“Churchill and the Avoidable War”

“Churchill and the Avoidable War”

AvoidableWar“If the Allies had resist­ed Hitler strong­ly in his ear­ly stages…he would have been forced to recoil, and a chance would have been giv­en to the sane ele­ments in Ger­man life.” — Win­ston S. Churchill, 1948:

World War II was the defin­ing event of our age—the cli­mac­tic clash between lib­er­ty and tyran­ny. It led to rev­o­lu­tions, the demise of empires, a pro­tract­ed Cold War, and reli­gious strife still not end­ed. Yet Churchill main­tained that it was all avoidable.

This new book is pub­lished and avail­able as a Kin­dle Sin­gle or an illus­trat­ed paper­back via Ama­zon USA and Ama­zon UK. I would be most grate­ful if any­one who reads it would con­sid­er post­ing a short review on the Ama­zon pages above. Just go to the Ama­zon page and scroll down to “read­er reviews.”

This book exam­ines Churchill’s argu­ment: his pre­scrip­tions to pre­vent war, not in ret­ro­spect but at the timehis for­mu­las, his actions, the degree to which he pur­sued them. It shows that he was both right and wrong: right that Hitler could have been stopped; wrong that he did all he could to stop him. It is based on what real­ly happened—evidence that has been “hid­ing in pub­lic” for many years, thor­ough­ly ref­er­enced in over 200 foot­notes to Churchill’s words and those of his contemporaries.

We must bear in mind that Churchill was out of office, that he had no ple­nary author­i­ty. But he did have stature, and the chal­lenges were great: the rise of Hitler; the rearm­ing of Ger­many; vio­la­tions of the Ver­sailles Treaty; the push for Ger­man hege­mo­ny, the remil­i­ta­riza­tion of the Rhineland, the Anschluss with Aus­tria, the Munich Agree­ment and the  seizure of Czecho­slo­va­kia; missed oppor­tu­ni­ties for use­ful rela­tion­ships with Rus­sia and Amer­i­ca. Of course these chal­lenges were not to Britain alone—particularly in the cas­es of the Rhineland and Czechoslovakia.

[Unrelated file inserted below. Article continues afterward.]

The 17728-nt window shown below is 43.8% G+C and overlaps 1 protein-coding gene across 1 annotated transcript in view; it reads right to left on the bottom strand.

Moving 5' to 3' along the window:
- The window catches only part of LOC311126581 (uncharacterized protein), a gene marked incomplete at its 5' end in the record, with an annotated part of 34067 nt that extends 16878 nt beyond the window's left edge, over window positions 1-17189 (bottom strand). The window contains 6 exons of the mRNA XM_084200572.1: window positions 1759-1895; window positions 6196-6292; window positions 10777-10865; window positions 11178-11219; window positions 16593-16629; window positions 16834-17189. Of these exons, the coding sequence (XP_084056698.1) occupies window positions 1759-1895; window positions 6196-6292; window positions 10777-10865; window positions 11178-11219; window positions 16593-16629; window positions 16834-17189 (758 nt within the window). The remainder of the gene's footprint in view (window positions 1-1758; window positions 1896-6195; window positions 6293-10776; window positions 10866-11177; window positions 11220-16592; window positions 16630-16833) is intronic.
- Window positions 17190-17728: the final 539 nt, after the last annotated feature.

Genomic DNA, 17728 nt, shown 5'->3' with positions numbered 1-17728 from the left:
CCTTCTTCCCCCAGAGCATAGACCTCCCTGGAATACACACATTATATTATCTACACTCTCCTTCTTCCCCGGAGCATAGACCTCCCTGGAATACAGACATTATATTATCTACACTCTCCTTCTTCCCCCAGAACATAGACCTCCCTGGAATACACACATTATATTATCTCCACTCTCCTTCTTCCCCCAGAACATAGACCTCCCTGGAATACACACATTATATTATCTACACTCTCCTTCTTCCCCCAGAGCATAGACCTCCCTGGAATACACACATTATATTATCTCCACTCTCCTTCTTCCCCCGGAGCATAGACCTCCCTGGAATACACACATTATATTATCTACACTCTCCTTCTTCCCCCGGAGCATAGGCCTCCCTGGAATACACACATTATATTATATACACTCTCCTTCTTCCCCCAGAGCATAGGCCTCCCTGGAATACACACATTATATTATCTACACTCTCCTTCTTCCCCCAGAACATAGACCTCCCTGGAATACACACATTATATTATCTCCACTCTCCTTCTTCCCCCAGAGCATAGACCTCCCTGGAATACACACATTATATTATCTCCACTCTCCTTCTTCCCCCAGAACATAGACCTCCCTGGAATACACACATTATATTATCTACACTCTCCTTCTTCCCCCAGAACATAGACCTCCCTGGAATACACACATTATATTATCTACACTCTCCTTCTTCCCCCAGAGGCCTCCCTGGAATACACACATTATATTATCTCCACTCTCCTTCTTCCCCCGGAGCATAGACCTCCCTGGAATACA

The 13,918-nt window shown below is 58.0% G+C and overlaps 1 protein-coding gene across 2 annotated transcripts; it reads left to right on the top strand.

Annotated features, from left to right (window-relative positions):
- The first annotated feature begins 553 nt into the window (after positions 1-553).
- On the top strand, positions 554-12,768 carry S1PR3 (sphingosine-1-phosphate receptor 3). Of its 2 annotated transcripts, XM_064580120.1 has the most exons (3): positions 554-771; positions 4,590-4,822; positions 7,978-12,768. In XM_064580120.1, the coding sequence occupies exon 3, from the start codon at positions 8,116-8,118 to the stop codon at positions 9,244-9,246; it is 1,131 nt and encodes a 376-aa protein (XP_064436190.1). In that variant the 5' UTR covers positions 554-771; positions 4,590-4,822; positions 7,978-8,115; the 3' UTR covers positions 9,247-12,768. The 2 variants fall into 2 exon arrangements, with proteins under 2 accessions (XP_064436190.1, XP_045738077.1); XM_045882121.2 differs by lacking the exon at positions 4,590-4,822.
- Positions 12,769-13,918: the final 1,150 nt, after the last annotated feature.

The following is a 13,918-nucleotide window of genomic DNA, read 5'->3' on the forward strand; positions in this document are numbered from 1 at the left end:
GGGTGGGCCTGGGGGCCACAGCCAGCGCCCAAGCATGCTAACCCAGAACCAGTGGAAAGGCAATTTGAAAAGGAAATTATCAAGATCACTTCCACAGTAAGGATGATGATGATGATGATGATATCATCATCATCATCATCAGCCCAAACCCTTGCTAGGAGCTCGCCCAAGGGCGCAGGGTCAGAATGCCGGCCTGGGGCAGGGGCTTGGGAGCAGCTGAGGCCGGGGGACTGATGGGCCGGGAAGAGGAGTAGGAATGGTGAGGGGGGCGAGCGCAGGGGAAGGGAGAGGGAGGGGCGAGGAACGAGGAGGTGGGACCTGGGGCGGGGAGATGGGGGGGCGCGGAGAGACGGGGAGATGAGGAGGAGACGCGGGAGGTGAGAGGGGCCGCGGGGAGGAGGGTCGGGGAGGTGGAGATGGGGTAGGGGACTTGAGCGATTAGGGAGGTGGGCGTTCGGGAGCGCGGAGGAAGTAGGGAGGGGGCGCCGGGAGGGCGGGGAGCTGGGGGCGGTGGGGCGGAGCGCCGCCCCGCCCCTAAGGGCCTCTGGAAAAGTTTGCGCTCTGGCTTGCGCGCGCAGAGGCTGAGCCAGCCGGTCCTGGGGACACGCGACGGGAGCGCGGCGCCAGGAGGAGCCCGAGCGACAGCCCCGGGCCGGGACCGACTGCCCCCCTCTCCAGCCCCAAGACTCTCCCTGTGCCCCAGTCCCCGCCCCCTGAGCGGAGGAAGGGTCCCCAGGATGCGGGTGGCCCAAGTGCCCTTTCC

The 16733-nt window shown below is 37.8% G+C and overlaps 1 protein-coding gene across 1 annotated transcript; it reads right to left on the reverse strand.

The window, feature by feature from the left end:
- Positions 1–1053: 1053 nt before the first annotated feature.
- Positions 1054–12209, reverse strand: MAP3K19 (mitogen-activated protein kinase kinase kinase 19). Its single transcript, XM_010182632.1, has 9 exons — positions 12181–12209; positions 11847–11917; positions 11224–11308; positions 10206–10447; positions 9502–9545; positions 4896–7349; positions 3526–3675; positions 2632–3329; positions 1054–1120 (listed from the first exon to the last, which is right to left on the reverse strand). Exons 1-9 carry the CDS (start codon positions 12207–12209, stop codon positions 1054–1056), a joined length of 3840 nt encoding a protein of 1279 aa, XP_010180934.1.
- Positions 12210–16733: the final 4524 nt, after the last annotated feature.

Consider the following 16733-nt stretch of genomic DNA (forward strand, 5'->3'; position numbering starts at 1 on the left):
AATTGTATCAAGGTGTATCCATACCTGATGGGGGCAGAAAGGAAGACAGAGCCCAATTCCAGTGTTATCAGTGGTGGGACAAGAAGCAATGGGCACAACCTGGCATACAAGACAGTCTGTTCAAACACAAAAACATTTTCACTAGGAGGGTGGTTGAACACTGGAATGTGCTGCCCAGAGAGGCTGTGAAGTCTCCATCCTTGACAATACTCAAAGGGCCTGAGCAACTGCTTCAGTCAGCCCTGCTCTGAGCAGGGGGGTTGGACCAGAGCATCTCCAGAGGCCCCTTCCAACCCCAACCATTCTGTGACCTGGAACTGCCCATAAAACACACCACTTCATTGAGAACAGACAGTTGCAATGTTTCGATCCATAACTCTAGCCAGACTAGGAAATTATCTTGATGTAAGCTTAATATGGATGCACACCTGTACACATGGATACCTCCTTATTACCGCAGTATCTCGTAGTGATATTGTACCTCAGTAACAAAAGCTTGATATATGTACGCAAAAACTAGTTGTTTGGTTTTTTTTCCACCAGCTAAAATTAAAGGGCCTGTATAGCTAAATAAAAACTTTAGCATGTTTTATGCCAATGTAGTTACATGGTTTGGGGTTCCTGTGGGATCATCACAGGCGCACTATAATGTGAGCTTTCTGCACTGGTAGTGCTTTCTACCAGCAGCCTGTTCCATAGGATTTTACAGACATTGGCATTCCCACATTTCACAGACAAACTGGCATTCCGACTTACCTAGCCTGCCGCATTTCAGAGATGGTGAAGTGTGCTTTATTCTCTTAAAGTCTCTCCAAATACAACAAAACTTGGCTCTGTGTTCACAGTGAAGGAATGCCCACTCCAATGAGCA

It is prop­er to con­sid­er the lessons of the past as a guide to sim­i­lar chal­lenges now and in the future. But as Churchill wrote, “Let no one look down on those hon­ourable, well-mean­ing men whose actions are chron­i­cled in these pages, with­out search­ing his own heart, review­ing his own dis­charge of pub­lic duty, and apply­ing the lessons of the past to his future con­duct.” We must avoid apply­ing the fatal deci­sions of that time to today’s problems—yet that is what the Churchillian cri­tique of the 1930s has been used for, from the 1948 Berlin block­ade through the Cold War, the Kore­an and Viet­nam wars, the Suez and Cuban crises, Sad­dam Hussein’s Iraq, North Korea and Iran.


Con­tents (more details in sub­se­quent posts)

Chap­ter 1. Ger­many Arm­ing: Encoun­ter­ing Hitler, 1930-34

Chap­ter 2. Ger­many Armed: “Hitler and His Choice,” 1935-36

Chap­ter 3. Churchill and the Rhineland: “They had only to act to win,” 1936

Chap­ter 4. Derelict State: The Aus­tri­an Anschluss, 1938

Chap­ter 5: Churchill and Munich: Lost Oppor­tu­ni­ties and Mor­tal Fol­lies, Octo­ber 1938

Chap­ter 6. “Favourable Ref­er­ence to the Dev­il”: The Russ­ian Enig­ma, 1938-39

Chap­ter 7. Lost Best Hope: The Amer­i­ca Fac­tor, 1918-41

Chap­ter 8. Was World War II Pre­ventable? “Embalm, cre­mate and bury—take no risks!”

Sum­ma­ry: What Churchill Teach­es Us Today


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